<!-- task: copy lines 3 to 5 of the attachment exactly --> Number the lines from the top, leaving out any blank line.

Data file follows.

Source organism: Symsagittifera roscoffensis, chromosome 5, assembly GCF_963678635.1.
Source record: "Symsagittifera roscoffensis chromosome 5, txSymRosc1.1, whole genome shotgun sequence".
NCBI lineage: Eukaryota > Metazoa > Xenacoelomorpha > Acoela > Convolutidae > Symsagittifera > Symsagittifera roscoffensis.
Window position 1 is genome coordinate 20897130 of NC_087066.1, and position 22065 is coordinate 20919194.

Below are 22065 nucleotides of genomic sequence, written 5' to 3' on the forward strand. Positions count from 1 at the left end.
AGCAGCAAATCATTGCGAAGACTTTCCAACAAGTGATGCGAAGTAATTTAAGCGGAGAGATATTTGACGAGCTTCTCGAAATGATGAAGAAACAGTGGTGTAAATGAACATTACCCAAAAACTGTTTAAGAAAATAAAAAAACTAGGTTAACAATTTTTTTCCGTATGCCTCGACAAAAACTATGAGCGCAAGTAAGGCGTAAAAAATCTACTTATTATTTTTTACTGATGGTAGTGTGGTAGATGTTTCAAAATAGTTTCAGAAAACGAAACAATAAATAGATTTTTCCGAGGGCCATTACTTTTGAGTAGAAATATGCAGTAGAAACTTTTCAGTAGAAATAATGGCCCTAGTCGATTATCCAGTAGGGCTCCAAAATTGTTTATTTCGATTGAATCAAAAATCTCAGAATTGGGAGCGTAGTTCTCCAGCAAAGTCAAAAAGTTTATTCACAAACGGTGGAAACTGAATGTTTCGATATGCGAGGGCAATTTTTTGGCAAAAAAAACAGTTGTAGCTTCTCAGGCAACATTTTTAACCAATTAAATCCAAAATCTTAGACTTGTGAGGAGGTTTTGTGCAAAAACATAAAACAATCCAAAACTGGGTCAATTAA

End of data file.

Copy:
NCBI lineage: Eukaryota > Metazoa > Xenacoelomorpha > Acoela > Convolutidae > Symsagittifera > Symsagittifera roscoffensis.
Window position 1 is genome coordinate 20897130 of NC_087066.1, and position 22065 is coordinate 20919194.

Below are 22065 nucleotides of genomic sequence, written 5' to 3' on the forward strand. Positions count from 1 at the left end.